Having sex to cope with a break-up, get over an ex, or get back at an ex is popular advice given to dumpees. Researchers at the University of Missouri point out that it’s not always beneficial.
Using a longitudinal study, researchers over the course of eight months interviewed 170 college students who had gone through a recent breakup. Participants’ weekly journal entries revealed that one-third of the students had engaged in revenge sex or rebound sex within the first four weeks of the relationship ending.
Those who were “dumped” and were more distressed, and those who were angry following the breakup had sex to cope and to get back at, or get over their ex.
Specifically, individuals leaving longer relationships were more likely than others to use revenge sex to cope with increased levels of stress and anger in the aftermath of the breakup.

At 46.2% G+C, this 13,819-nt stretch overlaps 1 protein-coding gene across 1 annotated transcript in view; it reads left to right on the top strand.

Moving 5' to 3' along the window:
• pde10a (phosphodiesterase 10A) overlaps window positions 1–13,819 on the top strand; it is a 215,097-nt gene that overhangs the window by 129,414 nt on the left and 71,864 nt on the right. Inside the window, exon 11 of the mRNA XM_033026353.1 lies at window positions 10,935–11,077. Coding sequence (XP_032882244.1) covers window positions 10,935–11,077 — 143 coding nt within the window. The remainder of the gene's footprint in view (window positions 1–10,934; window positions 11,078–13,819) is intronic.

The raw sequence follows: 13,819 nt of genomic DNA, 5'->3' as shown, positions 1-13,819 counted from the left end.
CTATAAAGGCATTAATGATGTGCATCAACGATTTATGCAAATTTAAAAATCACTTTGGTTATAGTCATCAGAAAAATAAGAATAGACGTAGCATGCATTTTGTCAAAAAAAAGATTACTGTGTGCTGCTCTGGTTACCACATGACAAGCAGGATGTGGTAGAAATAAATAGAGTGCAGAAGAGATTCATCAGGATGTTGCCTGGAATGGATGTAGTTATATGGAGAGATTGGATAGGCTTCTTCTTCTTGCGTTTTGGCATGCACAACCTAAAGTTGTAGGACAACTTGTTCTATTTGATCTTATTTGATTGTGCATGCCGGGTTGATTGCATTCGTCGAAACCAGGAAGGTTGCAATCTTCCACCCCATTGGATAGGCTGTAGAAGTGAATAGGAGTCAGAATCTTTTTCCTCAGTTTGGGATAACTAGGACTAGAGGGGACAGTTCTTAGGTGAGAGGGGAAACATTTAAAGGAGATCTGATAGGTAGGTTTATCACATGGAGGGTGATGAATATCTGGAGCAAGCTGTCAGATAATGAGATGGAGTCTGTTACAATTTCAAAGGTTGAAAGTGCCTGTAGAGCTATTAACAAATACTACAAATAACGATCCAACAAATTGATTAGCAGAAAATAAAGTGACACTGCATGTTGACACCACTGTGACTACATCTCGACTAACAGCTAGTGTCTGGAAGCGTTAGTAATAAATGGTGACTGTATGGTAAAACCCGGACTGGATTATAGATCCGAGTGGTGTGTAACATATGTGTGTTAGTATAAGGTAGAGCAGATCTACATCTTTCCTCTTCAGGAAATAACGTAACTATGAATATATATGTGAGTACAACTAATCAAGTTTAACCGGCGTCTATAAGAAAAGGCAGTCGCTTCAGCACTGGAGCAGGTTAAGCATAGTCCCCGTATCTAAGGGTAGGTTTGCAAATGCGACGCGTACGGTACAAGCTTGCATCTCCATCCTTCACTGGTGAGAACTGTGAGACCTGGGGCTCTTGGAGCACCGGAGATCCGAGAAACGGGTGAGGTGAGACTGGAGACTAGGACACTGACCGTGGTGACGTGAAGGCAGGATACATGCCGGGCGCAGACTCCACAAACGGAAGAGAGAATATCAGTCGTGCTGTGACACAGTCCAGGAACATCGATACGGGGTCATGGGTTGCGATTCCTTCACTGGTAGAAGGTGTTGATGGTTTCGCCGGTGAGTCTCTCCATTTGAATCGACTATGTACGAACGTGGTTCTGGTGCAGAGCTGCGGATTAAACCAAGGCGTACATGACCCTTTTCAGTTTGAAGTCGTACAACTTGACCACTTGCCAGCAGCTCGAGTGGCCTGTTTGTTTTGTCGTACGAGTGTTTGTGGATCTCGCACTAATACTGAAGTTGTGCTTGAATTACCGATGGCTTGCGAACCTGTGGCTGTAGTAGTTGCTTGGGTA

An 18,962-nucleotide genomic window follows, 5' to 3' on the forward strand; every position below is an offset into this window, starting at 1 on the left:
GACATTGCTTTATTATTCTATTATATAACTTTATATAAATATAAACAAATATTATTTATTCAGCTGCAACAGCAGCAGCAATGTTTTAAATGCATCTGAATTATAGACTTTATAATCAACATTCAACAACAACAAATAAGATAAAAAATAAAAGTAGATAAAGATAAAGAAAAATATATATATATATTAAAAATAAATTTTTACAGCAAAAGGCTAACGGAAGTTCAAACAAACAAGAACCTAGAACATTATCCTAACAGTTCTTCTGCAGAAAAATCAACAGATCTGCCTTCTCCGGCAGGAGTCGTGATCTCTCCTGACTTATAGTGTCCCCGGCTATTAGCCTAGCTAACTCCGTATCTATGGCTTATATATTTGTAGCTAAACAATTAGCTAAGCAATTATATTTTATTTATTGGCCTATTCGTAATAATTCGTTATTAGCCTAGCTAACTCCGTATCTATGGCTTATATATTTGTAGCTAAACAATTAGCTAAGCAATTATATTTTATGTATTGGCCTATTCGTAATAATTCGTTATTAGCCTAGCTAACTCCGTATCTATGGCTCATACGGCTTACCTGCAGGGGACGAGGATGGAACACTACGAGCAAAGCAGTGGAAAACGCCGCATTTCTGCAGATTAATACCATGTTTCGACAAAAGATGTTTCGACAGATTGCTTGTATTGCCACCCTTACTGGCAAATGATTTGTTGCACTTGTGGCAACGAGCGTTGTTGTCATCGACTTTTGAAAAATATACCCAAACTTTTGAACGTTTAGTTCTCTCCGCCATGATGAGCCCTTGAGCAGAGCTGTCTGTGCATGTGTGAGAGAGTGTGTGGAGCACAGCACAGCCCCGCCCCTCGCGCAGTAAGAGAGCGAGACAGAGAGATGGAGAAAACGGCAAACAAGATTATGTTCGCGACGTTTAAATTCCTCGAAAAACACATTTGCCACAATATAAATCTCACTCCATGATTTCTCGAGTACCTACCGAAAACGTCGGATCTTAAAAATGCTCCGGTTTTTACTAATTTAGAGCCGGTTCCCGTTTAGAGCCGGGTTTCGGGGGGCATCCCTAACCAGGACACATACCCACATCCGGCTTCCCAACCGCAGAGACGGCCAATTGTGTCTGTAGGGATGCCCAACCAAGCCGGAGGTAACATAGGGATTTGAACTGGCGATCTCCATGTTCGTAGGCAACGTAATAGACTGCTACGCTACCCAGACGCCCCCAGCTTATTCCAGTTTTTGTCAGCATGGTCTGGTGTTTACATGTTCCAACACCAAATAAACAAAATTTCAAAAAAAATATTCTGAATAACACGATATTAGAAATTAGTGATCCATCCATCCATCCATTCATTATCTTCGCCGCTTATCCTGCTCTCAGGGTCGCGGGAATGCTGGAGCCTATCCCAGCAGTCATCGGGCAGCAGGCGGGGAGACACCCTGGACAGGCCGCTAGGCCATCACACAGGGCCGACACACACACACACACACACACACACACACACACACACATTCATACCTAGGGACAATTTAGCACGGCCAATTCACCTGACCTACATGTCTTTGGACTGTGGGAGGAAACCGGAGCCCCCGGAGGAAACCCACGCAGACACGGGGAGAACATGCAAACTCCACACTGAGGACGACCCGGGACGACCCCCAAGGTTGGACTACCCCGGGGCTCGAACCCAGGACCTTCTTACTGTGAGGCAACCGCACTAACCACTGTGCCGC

The study also found that, individuals who reported having sex to cope with negative feelings or to get over their ex were more likely to have sex with a stranger and to continue having sex with new partners over time.
The study titled “Rebound Sex: Sexual Motives and Behaviors Following a Relationship Breakup,” which was recently published in the Archives of Sexual Behavior proved that “For some people, having sex with a new partner is a healthy and necessary part of moving on. However, the fact that those who reported the use of sex to cope with or get over the relationship loss continued to have sex with new partners even after eight months suggests that, for at least these individuals, this behavior signified a lack of recovery and an inability to move on.”
Lesson. Getting under someone else to get over someone doesn’t always work.